David Pollard, Robert M. DeConto, Richard B. Alley

Earth and Planetary Science Letters

Published date February 15, 2015

Potential Antarctic Ice Sheet retreat driven by hydrofracturing and ice cliff failure


We now have stronger evidence that sufficient West Antarctic retreat could lead to a higher calving front than any on Earth today, and higher than a stability limit suggested by recent papers. Putting that understanding into projections of the future, as in our new paper, has implications for the worst-case scenario. And, testing against the paleoclimatic record provides support for that understanding.

- Richard Alley, study co-author

  • States that geological data indicate that global mean sea level has fluctuated on 103-106 year time scales during the last ∼25 million years, at times reaching 20 m or more above modern
  • States that, if correct, this implies substantial variations in the size of the East Antarctic Ice Sheet (EAIS)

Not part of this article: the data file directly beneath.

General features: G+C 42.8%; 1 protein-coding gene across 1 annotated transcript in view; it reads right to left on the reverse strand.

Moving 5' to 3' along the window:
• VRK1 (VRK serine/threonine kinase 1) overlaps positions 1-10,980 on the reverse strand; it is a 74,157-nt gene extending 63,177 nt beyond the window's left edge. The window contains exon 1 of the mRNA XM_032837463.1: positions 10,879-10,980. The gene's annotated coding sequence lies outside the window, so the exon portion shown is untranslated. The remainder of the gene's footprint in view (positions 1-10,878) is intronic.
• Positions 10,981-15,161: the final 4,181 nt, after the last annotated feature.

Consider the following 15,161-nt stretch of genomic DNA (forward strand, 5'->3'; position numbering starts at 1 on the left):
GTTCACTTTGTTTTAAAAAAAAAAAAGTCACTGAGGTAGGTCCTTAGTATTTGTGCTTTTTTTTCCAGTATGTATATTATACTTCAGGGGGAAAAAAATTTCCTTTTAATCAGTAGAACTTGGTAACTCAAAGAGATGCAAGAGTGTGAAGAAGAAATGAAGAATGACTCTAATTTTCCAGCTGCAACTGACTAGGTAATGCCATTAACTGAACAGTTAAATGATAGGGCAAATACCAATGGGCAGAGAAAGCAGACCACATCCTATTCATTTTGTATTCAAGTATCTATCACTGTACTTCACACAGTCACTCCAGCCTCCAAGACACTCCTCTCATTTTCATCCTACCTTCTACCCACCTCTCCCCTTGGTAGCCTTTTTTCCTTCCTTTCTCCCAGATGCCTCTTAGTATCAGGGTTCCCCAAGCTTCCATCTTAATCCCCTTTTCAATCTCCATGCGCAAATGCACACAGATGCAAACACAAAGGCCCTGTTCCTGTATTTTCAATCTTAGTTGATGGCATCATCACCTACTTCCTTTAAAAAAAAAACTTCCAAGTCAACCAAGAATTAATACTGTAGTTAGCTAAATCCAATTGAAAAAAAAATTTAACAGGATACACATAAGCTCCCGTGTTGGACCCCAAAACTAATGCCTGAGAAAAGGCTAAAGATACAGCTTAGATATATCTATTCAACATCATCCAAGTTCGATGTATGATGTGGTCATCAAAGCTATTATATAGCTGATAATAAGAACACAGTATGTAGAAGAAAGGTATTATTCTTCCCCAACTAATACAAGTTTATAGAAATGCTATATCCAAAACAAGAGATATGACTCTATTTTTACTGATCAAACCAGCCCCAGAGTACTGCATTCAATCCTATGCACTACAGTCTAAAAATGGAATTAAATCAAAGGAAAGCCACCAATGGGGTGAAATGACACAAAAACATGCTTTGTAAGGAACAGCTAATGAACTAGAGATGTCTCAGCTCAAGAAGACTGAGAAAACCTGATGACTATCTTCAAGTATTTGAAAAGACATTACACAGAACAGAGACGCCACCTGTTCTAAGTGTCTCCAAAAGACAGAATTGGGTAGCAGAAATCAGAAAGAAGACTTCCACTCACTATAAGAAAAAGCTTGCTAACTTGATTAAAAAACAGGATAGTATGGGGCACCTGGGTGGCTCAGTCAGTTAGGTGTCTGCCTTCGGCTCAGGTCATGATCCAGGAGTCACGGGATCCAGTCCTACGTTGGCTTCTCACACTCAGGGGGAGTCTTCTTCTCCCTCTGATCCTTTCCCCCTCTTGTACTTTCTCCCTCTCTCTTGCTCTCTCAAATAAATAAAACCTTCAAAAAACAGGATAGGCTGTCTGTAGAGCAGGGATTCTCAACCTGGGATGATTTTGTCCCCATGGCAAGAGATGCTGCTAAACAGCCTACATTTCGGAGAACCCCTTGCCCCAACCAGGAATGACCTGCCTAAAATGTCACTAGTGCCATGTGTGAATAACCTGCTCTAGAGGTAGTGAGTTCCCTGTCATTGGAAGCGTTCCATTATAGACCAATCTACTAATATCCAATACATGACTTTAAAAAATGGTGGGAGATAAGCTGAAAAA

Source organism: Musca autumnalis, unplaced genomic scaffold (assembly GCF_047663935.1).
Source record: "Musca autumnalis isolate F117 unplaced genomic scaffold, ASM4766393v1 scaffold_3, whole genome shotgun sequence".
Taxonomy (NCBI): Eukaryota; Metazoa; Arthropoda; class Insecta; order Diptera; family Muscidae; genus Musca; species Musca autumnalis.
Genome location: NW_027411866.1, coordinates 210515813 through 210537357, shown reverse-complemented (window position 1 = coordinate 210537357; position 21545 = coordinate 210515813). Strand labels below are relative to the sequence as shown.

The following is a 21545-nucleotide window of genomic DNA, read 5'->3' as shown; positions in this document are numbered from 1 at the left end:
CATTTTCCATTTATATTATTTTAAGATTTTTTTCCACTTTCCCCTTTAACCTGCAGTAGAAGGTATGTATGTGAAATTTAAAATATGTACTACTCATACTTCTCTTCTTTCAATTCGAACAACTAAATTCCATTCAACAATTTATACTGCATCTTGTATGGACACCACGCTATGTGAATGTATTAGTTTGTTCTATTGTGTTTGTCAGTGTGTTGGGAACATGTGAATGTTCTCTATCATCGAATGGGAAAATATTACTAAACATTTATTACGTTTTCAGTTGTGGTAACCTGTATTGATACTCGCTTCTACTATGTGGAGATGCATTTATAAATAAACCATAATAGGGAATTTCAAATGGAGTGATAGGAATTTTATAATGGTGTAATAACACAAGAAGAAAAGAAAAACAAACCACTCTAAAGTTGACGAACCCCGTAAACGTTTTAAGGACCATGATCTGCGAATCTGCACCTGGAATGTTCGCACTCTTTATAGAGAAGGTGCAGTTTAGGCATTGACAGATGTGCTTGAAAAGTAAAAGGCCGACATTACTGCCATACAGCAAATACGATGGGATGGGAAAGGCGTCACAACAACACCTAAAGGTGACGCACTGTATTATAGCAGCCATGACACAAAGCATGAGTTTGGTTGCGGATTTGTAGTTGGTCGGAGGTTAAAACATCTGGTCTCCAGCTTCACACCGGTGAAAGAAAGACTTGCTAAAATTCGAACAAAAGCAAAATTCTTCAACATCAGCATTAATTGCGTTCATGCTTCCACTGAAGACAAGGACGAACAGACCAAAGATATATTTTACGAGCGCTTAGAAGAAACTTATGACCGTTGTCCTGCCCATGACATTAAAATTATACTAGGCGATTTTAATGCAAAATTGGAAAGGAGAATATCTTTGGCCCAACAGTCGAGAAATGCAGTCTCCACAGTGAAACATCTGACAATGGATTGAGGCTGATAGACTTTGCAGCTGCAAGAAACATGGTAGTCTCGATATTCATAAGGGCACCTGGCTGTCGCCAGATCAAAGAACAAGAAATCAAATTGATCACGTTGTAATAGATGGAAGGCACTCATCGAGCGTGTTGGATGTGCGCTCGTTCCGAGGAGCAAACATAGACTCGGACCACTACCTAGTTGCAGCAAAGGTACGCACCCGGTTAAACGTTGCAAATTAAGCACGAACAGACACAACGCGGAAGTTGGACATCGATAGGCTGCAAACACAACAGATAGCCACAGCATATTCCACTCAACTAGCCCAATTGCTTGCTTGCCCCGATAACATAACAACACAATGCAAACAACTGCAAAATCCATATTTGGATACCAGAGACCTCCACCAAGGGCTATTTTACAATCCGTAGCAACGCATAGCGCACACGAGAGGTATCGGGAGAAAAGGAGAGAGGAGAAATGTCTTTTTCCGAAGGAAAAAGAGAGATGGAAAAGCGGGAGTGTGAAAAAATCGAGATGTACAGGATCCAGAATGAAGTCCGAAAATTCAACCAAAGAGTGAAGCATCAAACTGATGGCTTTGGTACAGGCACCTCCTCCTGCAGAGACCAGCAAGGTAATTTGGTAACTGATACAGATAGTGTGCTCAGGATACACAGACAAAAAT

• States that, however, most climate and ice sheet models have not been able to simulate significant EAIS retreat from continental size, given that atmospheric CO2 levels were relatively low throughout this period
  • Adds two never-before-accounted-for physical processes to a continental ice sheet model: hydrofracturing and cliff failure
  • Runs the model forward in time, applying atmospheric and ocean temperatures typical of past warm periods
  • Finds that incorporating these mechanisms accelerates the expected collapse of the West Antarctic Ice Sheet to decadal time scales, and also causes retreat into major East Antarctic subglacial basins, producing ∼17 m global sea-level rise within a few thousand years